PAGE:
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Worth His Salt: The UK’s Jack Salter is Looking to Make a Name for Himself

  • Chad HollowayChad Holloway
Jack Salter

The 2012 PokerStars Caribbean Adventure was the first time PokerNews heard the name Jack Salter. It happened when someone asked for an update on him in the live blog. Unfortunately, no one knew who Salter was, what he looked like, or where he was sitting. He was merely another face in a sea of anonymous hopefuls.

Two years removed, Salter is one of the most recognizable and friendly faces on the European Poker Tour (EPT). That’s because he is achieving what many players fail to find — prosperity in poker. Salter’s successes are the result of hard work, determination, and perhaps, most important, bankroll management. Of course, these are all lessons the 27-year-old Londoner had to learn along the way.

"I was at uni and some guy told me he was paying his rent from playing online poker," Salter explains when asked how he was introduced to the game. “I’d never even heard of poker up until that point. So I thought I’d give it a try and see if I could do the same.”

Salter began by playing $3.00 sit-n-gos on PokerStars, and he got off to a rocky start. “I was pretty terrible,” Salter laughs. “I think I lost quite a bit on that.”

His learning curve was long, due in no small part to his ignorance of poker books, forums, and other learning tools. “It took me a couple of years to learn what people could probably learn in a couple months I guess,” he admits.

Eventually things started to click for Salter, and he took down a $10 rebuy tournament on iPoker, a victory that earned him $3,000.

“Even though I was pretty terrible and I didn’t really know anything about poker, the only thing I had heard of was bankroll management, so ever since I won that $3,000 I just stuck on a strict bankroll management,” says Salter. “I’ve managed never to go broke like a lot of players do.”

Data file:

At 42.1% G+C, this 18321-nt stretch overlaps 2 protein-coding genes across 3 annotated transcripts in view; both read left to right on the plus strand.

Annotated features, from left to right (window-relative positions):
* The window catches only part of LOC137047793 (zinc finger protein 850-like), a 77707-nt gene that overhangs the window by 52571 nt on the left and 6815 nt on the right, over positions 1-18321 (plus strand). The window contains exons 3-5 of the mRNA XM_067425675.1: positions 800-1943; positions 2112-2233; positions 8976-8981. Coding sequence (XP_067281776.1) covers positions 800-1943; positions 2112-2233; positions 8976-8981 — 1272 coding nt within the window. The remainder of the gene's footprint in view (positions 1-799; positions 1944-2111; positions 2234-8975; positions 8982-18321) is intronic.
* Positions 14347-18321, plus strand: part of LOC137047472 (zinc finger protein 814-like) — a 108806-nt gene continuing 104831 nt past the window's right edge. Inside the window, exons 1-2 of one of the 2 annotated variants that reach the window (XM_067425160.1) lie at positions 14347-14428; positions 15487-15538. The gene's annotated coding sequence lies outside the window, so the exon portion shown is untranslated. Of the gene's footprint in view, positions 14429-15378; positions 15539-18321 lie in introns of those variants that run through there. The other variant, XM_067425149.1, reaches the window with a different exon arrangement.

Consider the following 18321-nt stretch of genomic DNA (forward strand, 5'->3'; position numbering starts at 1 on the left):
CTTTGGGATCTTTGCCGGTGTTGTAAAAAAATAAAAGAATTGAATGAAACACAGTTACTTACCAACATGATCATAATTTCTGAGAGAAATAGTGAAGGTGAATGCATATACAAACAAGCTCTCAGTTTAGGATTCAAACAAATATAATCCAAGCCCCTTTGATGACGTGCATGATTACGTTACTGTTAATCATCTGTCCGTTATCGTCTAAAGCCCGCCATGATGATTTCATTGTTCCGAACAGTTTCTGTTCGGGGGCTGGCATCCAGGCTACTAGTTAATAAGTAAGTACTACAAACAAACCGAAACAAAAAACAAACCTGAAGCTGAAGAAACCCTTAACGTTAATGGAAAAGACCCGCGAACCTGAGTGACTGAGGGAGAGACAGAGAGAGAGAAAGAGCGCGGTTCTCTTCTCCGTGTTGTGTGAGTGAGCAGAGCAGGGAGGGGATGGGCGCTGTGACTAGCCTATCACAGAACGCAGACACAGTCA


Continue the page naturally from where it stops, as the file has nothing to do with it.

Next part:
Worth His Salt: The UK’s Jack Salter is Looking to Make a Name for Himself 101
Louis Salter followed in his brother's footsteps.

While $3,000 isn’t exactly life-changing money to most, it was for Salter, who dropped out of college to play full time. It was obviously a risky decision, but one that’s paid off as he has amassed $454,855 in total live earnings.

So what did Salter’s parents — an English father and Chinese mother — think of his decision to forgo his education in favour of poker?

“My dad plays himself, and he’s quite a fan. So I always give him the 1% when I play,” Salter says. “My mum, I guess if I’m bringing in the money she’s happy enough.”

Salter’s decision, and subsequent success, even inspired his younger brother, Louis, to follow in his footsteps. To this day, the Salter brothers, who have two non-poker-playing sisters, travel the circuit together in searching of their next big score. This past January, both happened to find it at the 2014 Aussie Millions Poker Championship in Melbourne, Australia.